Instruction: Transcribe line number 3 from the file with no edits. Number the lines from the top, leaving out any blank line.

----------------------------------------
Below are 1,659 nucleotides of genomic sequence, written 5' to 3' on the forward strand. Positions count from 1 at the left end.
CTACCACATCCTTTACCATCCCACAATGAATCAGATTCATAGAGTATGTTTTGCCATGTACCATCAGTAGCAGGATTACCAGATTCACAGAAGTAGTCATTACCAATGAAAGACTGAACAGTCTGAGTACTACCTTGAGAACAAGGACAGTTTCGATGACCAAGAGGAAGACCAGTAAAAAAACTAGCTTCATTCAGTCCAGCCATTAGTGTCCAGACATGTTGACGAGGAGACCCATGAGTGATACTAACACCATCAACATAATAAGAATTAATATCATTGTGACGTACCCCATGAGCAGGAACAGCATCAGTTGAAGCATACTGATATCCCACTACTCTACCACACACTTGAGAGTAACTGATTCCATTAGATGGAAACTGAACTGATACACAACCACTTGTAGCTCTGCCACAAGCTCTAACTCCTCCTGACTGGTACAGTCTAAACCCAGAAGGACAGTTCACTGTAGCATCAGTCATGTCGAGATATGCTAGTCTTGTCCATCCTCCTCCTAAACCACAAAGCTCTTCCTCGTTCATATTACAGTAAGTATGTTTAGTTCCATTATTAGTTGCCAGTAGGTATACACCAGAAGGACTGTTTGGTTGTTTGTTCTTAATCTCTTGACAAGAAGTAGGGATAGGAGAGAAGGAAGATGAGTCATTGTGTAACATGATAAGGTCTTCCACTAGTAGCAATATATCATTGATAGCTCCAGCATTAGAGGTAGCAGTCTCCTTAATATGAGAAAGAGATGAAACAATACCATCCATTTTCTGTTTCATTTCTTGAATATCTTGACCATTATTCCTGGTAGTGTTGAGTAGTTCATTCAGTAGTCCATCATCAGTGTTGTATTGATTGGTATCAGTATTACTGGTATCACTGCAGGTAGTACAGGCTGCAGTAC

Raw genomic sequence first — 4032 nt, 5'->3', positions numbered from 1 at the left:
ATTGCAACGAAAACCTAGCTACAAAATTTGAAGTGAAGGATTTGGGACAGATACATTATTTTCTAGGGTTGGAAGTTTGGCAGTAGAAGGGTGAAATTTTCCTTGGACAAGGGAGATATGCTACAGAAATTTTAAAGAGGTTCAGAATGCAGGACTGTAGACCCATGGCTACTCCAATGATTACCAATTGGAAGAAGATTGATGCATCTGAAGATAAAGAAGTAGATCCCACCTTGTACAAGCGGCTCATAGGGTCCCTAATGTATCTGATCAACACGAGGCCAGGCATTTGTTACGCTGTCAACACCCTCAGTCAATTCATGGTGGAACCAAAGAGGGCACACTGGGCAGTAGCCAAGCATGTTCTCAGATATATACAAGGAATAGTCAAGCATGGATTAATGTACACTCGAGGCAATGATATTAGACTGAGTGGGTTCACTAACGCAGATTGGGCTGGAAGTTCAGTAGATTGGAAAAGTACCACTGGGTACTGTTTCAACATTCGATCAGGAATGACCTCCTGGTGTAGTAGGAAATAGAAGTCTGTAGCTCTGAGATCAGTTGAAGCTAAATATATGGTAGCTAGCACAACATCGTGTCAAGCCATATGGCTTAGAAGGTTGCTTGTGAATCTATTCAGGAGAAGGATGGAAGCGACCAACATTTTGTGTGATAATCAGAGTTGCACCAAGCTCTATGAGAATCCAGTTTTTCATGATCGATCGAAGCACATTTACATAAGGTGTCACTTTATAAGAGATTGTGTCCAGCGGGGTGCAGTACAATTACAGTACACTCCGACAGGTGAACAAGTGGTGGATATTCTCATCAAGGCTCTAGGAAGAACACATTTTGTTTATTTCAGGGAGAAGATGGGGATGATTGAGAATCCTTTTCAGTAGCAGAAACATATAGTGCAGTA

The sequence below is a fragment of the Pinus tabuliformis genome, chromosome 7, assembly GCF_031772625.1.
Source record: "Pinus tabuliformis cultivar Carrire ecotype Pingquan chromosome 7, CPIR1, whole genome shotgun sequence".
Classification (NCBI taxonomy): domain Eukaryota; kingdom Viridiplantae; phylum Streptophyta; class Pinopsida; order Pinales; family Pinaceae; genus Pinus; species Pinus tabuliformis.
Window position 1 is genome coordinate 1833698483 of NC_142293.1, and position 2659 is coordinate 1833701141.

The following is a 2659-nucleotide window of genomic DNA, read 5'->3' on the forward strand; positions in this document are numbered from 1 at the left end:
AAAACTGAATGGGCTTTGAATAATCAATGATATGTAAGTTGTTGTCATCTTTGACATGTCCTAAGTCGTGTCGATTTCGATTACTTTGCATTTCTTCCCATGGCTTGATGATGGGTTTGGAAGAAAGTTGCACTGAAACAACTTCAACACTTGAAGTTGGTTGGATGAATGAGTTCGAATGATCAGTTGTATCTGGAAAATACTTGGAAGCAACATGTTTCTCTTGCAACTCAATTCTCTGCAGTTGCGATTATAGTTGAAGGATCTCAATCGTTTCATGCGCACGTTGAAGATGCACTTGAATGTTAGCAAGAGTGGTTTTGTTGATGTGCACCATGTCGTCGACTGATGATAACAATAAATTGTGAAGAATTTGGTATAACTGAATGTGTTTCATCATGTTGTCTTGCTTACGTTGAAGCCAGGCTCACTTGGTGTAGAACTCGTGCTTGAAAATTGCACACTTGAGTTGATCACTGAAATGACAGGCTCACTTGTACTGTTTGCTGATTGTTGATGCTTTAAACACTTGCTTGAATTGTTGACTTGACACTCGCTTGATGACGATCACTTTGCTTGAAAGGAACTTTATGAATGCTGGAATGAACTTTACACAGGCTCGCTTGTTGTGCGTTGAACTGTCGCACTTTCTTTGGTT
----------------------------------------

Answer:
Raw genomic sequence first — 4032 nt, 5'->3', positions numbered from 1 at the left: